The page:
There will come a time in a freediver’s development and training where the equipment they have is no longer allowing them to access their full potential and the decision must be made to upgrade their fins. In our article on Freediving Fins, we looked at the different types of fins available to freedivers along with the differences in stiffness and how they shape a freediver’s performance.
As new technologies, manufacturing processes and materials become available, freedivers have an exceptional choice of fins to choose from, but at the PADI Advanced and Master Freediver levels; there’s really only two choices of blade materials… Carbon or Fibreglass?
There is a lot of debate in the freediving community as to which is better and today we will weigh up a few of those opinions. But first, let’s look at the materials themselves:
Carbon fins are extremely lightweight and offer resilience unmatched by any other material. These unique properties of carbon make it the most efficient material to construct fin blades from in terms of energy conversion and conservation. They are commonly used by performance freedivers however, there’s no good without the bad. The major downside of carbon blades is their fragility.
Carbon blades will burst if it hits forcefully enough by a hard object such as a rock or the edge of a reef. This renders the fins useless for inexperienced freedivers who do their diving near reefs and in rocky underwater surroundings.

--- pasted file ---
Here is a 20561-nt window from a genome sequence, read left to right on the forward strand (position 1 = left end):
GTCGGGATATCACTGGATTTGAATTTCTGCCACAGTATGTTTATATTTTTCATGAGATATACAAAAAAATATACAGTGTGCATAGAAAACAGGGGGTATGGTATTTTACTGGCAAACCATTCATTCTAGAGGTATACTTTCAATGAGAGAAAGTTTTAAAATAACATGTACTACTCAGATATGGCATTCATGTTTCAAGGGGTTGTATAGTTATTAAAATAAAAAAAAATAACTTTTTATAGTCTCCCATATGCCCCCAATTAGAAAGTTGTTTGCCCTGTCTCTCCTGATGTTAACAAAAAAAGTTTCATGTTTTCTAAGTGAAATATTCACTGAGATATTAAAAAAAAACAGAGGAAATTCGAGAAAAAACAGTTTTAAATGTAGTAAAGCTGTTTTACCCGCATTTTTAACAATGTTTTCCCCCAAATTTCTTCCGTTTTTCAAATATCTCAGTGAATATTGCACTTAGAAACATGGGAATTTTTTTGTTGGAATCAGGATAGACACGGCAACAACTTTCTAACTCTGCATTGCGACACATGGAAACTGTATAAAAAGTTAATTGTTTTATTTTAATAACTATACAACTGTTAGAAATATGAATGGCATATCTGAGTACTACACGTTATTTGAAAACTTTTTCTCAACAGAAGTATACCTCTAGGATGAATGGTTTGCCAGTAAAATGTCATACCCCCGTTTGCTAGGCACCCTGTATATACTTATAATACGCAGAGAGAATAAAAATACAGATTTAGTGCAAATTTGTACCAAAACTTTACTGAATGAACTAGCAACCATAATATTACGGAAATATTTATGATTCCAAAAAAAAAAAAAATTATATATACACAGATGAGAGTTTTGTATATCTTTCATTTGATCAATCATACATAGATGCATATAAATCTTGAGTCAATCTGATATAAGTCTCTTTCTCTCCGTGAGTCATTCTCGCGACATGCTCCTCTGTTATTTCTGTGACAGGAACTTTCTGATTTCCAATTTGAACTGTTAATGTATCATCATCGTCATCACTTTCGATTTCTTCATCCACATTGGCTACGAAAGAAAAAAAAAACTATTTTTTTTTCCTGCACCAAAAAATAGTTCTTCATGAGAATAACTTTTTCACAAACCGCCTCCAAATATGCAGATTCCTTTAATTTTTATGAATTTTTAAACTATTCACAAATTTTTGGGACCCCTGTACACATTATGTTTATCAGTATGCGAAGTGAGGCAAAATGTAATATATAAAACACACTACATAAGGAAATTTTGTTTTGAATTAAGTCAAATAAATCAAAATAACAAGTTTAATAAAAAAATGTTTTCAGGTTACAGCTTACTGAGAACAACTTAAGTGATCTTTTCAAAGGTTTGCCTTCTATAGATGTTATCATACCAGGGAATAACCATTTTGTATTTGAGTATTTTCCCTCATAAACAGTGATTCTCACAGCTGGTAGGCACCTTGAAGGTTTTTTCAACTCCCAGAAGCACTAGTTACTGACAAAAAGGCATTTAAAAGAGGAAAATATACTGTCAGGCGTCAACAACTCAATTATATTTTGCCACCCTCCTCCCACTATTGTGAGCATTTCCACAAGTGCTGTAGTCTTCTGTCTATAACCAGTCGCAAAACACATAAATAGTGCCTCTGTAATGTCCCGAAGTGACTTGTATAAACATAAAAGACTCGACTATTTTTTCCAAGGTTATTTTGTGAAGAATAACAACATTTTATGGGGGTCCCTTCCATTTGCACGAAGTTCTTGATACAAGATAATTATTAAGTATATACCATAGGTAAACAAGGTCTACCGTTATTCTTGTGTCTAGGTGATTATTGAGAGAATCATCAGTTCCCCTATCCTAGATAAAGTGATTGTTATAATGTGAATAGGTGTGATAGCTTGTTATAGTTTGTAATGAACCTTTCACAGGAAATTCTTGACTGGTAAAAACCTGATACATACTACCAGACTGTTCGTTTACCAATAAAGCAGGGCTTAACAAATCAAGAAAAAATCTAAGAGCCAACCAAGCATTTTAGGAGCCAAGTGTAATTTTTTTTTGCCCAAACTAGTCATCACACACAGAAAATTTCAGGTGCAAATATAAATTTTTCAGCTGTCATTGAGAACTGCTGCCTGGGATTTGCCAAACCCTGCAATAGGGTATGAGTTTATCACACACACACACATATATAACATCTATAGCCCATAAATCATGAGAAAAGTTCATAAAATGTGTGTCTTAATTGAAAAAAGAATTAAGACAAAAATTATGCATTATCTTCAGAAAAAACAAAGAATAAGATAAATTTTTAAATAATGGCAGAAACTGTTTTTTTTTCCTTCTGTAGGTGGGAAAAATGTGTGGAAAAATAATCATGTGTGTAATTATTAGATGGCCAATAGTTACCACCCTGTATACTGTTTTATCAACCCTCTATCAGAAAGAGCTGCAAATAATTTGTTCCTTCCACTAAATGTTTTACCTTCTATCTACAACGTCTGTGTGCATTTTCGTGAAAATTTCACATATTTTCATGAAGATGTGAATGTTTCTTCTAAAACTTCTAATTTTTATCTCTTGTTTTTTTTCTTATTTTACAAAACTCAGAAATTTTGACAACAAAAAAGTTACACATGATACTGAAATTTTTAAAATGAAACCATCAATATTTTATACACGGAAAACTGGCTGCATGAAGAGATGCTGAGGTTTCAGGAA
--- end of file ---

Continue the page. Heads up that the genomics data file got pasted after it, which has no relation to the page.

Carbon fins are a great choice for open water and performance freediving. As long as you don’t toot to close to hard objects that might damage your fin blades.
Fibreglass fins are most suitable and commonly used in reef and rocky environments. Fibreglass blades are slightly heavier and less resilient than carbon blades but what they lack in weight and flexibility they make up for in extreme endurance and durability.
A well-made pair of aerospace grade fibreglass blades is virtually unbreakable. Fibreglass blades can take a considerable amount of damage before they are rendered useless which makes them a perfect choice for freedivers who do most of their diving in the shallows, around reefs and rocks that are bound to eventually come in contact with the blades.
Some fins models are available with a fibreglass/carbon composite blades. These blades are a perfect marriage between carbon and fibreglass, supplying the blades with extra resilience and reduced weight while retaining the extreme durability of fibreglass.
When you purchase your fins, remember you will need Neoprene Socks to protect your feet from your fin foot pocket. Without them, he skin around the foot pocket will get rubbed raw and you will be uncomfortable in the water.